"This is a complete mystery to me," says Michael Wood, a professor of Comparative Literature at Princeton and one of the guests who spoke on the opening night of "Machado 21" to a small room with some empty seats. "It's not 'Why has he not been discovered?' but 'Why doesn't he remain discovered?'" For starters, Machado wrote in Portuguese, which hasn't been a global language since the 16th century. He also lived in a relative backwater that didn't command any respect in European and American society at the time. Any cultural commerce between Brazil and the rest of the world occurred entirely in one direction, with the tropical outpost mostly absorbing the art and aesthetics that Europe, particularly France, exported.

Then there's the fact that Machado doesn't exactly fit the typical mold of the Latin American writer. His literature is not as exotic as the magical realism that flourished in Latin America later, and people seeking to satisfy their preconceived notion of what a Brazilian author is have generally turned to Jorge Amado, according to New York University professor and historian Barbara Weinstein. Machado is also vastly more modern than his Brazilian contemporaries, who were largely parroting the French style typified by Emile Zola, writing third-person society portraits that tended to start at the beginning and end at the end. Beginning with "Posthumous Memoirs of Bras Cubas," Machado's works hardly ran start to finish. Instead they staggered back and forth through their stories, as he described it, "like a pair of drunks," and whatever their supposed subject—the destructive force of jealousy, the bourgeois vacuity of 19th-century Brazil—they were as much about their tirelessly voluble narrators as they were about the events the narrators recounted.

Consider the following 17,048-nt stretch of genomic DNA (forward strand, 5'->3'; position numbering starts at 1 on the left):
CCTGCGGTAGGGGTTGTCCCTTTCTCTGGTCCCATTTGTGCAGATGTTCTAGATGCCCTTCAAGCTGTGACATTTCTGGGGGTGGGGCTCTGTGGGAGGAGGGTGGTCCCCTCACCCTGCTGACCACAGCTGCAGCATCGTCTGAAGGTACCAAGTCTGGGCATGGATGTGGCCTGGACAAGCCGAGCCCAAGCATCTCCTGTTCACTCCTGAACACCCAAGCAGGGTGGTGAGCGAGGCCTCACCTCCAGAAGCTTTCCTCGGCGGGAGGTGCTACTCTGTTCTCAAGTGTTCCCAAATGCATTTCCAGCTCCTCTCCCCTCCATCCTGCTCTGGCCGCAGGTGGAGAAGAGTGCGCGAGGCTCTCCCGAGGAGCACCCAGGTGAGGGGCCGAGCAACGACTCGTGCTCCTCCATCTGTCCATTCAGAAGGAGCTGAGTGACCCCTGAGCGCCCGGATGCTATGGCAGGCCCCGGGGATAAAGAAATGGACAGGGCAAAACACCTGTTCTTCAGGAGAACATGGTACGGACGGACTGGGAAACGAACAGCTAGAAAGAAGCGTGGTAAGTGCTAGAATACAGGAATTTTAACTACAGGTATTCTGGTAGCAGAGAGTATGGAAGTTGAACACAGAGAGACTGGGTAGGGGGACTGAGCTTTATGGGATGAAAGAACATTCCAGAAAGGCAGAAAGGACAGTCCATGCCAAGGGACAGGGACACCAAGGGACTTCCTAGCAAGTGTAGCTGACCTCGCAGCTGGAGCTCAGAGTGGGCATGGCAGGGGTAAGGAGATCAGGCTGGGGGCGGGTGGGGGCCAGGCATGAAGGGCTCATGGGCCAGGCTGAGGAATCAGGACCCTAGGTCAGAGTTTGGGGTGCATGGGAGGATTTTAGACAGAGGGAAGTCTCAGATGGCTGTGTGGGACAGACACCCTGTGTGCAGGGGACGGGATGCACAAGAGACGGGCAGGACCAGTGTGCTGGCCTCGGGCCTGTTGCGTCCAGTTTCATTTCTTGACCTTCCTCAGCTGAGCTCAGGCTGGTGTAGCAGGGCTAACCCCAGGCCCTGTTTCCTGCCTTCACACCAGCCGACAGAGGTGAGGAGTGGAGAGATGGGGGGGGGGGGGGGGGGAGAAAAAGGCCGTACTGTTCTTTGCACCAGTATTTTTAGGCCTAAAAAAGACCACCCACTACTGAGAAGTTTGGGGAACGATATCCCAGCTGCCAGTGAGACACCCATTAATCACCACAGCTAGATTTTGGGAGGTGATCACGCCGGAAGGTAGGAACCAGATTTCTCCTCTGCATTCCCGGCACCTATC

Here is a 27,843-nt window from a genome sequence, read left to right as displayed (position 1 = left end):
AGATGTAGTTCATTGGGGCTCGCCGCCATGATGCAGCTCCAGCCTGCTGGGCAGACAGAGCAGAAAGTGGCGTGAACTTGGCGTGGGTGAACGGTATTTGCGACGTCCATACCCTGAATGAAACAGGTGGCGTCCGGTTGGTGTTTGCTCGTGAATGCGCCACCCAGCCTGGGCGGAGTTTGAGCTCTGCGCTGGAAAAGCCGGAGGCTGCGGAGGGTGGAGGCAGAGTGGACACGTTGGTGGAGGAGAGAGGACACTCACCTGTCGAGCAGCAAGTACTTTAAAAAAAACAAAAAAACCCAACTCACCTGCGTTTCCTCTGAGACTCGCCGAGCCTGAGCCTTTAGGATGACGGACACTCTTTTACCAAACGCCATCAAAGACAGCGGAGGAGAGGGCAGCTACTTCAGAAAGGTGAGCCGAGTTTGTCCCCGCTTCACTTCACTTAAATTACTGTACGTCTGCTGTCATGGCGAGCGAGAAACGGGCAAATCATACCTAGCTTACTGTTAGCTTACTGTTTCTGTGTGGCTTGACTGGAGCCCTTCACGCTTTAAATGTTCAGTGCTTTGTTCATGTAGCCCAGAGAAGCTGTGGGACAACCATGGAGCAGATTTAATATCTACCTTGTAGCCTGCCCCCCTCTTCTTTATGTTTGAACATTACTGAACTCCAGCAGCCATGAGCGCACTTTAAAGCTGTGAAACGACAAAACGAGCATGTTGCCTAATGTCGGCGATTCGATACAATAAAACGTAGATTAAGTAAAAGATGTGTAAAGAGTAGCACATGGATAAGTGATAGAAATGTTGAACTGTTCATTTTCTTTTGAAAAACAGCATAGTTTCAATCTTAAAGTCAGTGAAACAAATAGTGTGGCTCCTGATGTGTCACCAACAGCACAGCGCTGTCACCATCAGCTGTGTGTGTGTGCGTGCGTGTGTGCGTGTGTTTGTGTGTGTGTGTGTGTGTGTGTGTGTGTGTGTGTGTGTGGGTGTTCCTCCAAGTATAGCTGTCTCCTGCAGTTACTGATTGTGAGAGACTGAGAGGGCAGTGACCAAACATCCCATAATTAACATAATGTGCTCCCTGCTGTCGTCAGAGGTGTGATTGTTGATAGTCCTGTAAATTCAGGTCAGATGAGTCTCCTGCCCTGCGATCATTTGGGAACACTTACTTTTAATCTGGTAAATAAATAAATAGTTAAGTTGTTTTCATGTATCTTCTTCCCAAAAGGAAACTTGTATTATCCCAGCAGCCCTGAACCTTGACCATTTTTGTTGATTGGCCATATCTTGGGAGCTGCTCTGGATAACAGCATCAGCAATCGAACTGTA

It's these effects that make it so difficult to categorize him. He was modern before there was Modernism, and his style has more in common with Nabokov and Samuel Beckett than with most writers of the time (with notable exception of Dostoevsky, whose compulsive narrator in "Notes from Underground" has much in common with Machado's storytellers). He dealt with universal themes, and yet he is inseparable from 19th-century Brazil. The result is that he is not readily understood in a Brazilian or an international context.

Machado opens "Posthumous Memoirs" with his narrator, Bras Cubas, referring to comments made by the French author Stendhal, who says he wrote one of his books for only a hundred readers. Cubas says his story will probably have 10 readers, maybe five. It was mostly a crack at his narrator's false modesty, since Machado was already a recognized author in Brazil at the time. But beyond his country's borders, even 100 years after his death, it seems sadly apt.

Books: An Appreciation of Machado | News